Adding absorptive wall materials, ceiling tiles and flooring reduces the energy and, therefore, the volume of sounds reflected off their surfaces back into the office space.
While the inclusion of absorptive materials in the office is necessary, their use lowers the ambient or background sound level—actually making the environment sound noisier and reducing speech privacy. Conversations will be more distinguishable and intelligible. In other words, absorption addresses some acoustic problems while worsening others.
Another method of controlling office noise is to block sound transmission. Closed plan designs do this most effectively, but blocking can also work in an open-plan office.
In the end, however, an over-reliance on physical barriers such as walls and plenum barriers can raise costs and render a workplace relatively inflexible, while still failing to satisfy the acoustic control needs of all occupants.
A sound masking system uses a series of loudspeakers to distribute an electronically-generated background sound within a facility.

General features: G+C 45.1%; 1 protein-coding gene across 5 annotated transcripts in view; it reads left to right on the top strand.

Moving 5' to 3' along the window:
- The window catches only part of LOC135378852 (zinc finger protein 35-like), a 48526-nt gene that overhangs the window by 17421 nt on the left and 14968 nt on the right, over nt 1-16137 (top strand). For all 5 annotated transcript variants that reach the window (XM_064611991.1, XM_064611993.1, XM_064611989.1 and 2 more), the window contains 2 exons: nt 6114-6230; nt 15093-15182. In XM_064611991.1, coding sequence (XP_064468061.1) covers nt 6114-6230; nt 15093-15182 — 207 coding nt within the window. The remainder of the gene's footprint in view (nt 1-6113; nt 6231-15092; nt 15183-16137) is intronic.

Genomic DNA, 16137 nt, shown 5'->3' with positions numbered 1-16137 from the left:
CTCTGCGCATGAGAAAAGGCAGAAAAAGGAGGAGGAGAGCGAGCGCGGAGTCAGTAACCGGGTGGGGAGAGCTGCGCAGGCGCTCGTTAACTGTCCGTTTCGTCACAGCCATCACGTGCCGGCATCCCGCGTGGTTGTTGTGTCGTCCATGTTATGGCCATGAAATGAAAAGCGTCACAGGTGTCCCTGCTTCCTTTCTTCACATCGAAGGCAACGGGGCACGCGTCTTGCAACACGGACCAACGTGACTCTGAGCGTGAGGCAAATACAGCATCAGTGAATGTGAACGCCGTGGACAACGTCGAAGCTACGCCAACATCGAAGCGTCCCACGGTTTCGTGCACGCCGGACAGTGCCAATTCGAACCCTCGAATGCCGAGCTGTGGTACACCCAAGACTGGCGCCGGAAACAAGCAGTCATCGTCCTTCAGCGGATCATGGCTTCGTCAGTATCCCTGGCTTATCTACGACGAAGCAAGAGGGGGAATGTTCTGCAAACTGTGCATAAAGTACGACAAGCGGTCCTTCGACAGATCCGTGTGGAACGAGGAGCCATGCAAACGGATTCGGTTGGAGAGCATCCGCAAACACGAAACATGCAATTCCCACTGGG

Many people refer to this as “white noise” or “pink noise,” but these are misnomers. “White” and “pink” noise are actually very specific types of sound that can quickly become irritating, whereas a sound masking system’s output follows a non-linear curve specifically designed to balance acoustic control and occupant comfort.
Sound masking addresses the lack of sufficient background sound that is characteristic of most office spaces. Among acoustic treatments, it is the only one that reduces noise disruptions and speech intelligibility by increasing the background sound level. All other acoustic treatments cause a reduction in the level of the noise itself.
Sound masking systems work because the ear can’t perceive simultaneous sounds of similar volume and frequency. By adding a constant background sound across a wide frequency range, sound masking reduces speech intelligibility, decreases the dynamic range of office noise, and minimizes the differences in the quality and level of sound across the facility.
The result is that unwanted noises are more difficult—or impossible—to hear or comprehend.